Unquestionable: Review of DANGAL (2016)

Dangal, the new Aamir Khan production in collaboration with Disney studio, is in the tradition of Pink (2016), made under the ‘girls are great’ banner, but with lesser didacticism and better cinematic sense. Dangal is directed at the crude, patriarchal, institutionalized mindset characteristic of the average Indian man or woman, and, this is important, not at the enlightened, highbrow, nitpicking intellectual, like you or me. It is, first and foremost, an entertainer. And does it’s job well. 

In hindsight, I might have been severe in my Pulimurugan review, another commercial blockbuster with colossal marketing. That was because I was disappointed with how the promising start of the film lost its verve as it dwindled pompously to a predictable end. I generally loathe things that promise euphoria but then turn out to be a stroll down chaala market, bickering with the vendors about cheapjack things. 

The best thing about Dangal is that it achieves what it sets about to achieve. A man who had to forego his dream strives against odds to fulfil it through his progeny. A typical Indian story. But here’s the twist, his progeny turns out to be a girls only parade, not that this deters him for long. It’s not about patriarchy imposing its will on the puny little girls to forego their conventional girlishness in the pursuit of their father’s ambition. If you look at it that way, the entire film looks tyrannical, and takes the life out of the warm, family entertainer. At one point, the girls themselves rebel against the tyranny of the father in sacrificing their childhood, academic progress, domestic chores, and the peripherals of traditional, gendered appearance, for the sake of their father’s stupid dream to win gold for the country. Rather than a vehicle for patriarchy, they are the inheritors of the heritage of their father. Because genius is in the genes, same old Disney dictum.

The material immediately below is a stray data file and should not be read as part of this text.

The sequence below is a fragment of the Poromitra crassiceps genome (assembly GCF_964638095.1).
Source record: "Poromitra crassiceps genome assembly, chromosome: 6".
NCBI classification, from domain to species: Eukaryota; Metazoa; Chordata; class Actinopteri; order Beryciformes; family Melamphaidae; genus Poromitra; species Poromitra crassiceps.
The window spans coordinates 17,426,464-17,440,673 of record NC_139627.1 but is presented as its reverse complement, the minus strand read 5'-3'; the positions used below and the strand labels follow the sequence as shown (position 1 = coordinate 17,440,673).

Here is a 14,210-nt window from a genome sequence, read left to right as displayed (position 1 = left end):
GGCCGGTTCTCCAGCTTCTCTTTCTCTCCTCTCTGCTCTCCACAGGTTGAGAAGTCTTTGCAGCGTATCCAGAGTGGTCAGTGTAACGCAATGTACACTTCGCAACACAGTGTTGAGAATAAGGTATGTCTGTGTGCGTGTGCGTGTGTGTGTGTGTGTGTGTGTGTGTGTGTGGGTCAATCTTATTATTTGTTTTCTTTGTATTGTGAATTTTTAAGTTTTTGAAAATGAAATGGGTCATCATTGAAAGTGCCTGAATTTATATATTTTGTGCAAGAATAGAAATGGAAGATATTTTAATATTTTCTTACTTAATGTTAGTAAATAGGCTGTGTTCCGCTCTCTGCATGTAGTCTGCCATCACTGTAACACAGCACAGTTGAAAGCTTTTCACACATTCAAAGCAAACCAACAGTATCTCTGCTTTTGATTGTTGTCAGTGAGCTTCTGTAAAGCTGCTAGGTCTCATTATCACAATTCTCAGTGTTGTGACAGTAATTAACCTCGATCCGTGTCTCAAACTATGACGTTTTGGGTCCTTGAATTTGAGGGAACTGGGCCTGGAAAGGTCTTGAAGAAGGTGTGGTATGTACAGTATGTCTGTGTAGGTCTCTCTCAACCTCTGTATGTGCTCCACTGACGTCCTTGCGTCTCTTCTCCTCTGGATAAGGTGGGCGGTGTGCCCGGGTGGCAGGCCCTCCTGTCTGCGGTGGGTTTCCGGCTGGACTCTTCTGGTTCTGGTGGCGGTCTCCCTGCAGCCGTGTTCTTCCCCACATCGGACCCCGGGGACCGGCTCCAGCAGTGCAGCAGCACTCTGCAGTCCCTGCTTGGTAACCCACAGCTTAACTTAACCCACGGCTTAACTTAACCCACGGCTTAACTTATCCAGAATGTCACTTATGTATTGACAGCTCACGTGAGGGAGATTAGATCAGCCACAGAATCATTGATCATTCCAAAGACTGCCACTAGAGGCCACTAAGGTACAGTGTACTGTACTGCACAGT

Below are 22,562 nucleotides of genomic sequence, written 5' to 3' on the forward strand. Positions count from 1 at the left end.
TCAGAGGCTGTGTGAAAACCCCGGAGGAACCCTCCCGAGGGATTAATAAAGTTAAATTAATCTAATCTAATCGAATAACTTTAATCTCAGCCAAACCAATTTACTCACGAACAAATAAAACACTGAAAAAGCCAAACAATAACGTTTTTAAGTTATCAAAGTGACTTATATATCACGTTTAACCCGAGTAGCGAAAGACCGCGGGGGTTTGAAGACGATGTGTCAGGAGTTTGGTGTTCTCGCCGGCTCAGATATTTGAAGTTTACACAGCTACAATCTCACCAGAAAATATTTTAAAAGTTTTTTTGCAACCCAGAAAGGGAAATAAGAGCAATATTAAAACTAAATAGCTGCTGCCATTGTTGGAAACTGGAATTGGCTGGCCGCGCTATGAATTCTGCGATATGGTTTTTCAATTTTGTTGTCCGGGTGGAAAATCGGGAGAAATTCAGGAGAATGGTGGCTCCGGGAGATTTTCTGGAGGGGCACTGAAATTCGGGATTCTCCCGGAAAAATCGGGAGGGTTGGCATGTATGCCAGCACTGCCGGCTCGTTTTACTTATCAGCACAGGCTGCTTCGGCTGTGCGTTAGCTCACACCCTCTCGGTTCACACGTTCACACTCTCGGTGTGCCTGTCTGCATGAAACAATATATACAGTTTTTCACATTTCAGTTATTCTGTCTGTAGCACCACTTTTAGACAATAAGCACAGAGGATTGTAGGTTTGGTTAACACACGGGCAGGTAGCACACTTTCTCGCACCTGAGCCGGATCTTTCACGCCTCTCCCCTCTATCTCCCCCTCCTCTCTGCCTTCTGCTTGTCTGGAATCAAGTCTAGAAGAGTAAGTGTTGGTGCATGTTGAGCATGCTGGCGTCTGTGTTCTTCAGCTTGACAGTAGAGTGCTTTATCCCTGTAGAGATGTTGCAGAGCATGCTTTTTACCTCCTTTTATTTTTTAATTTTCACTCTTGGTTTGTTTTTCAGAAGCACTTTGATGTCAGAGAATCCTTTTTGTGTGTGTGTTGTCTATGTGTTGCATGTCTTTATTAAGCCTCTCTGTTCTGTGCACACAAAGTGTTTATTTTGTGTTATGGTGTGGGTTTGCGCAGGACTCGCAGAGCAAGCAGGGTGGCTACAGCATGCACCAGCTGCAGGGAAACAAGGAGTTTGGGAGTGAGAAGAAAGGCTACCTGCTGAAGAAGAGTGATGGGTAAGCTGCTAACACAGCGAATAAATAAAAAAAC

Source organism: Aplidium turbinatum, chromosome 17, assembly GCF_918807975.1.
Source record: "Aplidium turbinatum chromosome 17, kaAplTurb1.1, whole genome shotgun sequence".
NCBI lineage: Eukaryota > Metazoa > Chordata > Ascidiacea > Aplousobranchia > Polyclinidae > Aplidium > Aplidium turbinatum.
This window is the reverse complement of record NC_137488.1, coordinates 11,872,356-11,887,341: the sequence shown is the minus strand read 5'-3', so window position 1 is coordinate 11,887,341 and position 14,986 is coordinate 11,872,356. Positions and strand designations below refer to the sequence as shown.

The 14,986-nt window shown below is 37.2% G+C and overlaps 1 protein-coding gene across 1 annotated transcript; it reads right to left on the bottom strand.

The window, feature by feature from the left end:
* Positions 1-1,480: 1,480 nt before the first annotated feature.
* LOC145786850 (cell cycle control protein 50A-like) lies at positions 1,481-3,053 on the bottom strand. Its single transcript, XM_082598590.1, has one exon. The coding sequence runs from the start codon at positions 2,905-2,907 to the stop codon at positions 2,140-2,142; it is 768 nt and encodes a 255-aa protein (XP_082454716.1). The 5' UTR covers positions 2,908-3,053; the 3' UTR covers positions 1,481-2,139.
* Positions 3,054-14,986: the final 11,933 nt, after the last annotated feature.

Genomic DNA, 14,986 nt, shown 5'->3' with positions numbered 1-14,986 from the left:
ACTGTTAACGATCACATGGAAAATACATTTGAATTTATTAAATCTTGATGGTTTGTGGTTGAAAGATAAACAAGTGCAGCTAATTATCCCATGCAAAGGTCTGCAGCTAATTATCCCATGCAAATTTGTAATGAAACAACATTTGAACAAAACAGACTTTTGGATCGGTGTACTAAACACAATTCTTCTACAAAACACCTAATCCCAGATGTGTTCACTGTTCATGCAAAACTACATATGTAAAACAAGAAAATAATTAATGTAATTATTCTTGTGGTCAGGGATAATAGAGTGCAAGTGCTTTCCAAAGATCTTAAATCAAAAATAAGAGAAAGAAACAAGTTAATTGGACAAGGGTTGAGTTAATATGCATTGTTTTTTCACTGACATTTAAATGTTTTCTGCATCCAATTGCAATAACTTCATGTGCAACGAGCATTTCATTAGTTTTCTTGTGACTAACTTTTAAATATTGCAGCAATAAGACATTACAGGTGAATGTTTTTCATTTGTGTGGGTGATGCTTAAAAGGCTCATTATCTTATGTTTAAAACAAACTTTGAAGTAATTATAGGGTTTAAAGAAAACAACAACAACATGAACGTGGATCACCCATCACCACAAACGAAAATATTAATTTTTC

Cropping hair, wearing shorts, abstaining from entertainment, etc are not signs of masculinity or a foregoing of femininity, but signs of discipline, a kind of rigorous sanyasa. Wrestling isn’t merely a sport they play, it’s an honour, and becoming worthy of that honour behooves an ascetic life. Sounds well to me. The whole girl question comes in only because the father chooses his daughters to succeed him, instead of perhaps starting a local wrestling school for boys to find the best talent. The girls act as an extension of their father’s spirit, so to say. In essence, it is him that ultimately fights the opponents and wins gold for the country. 

CLOWNIN’ score: 3/5

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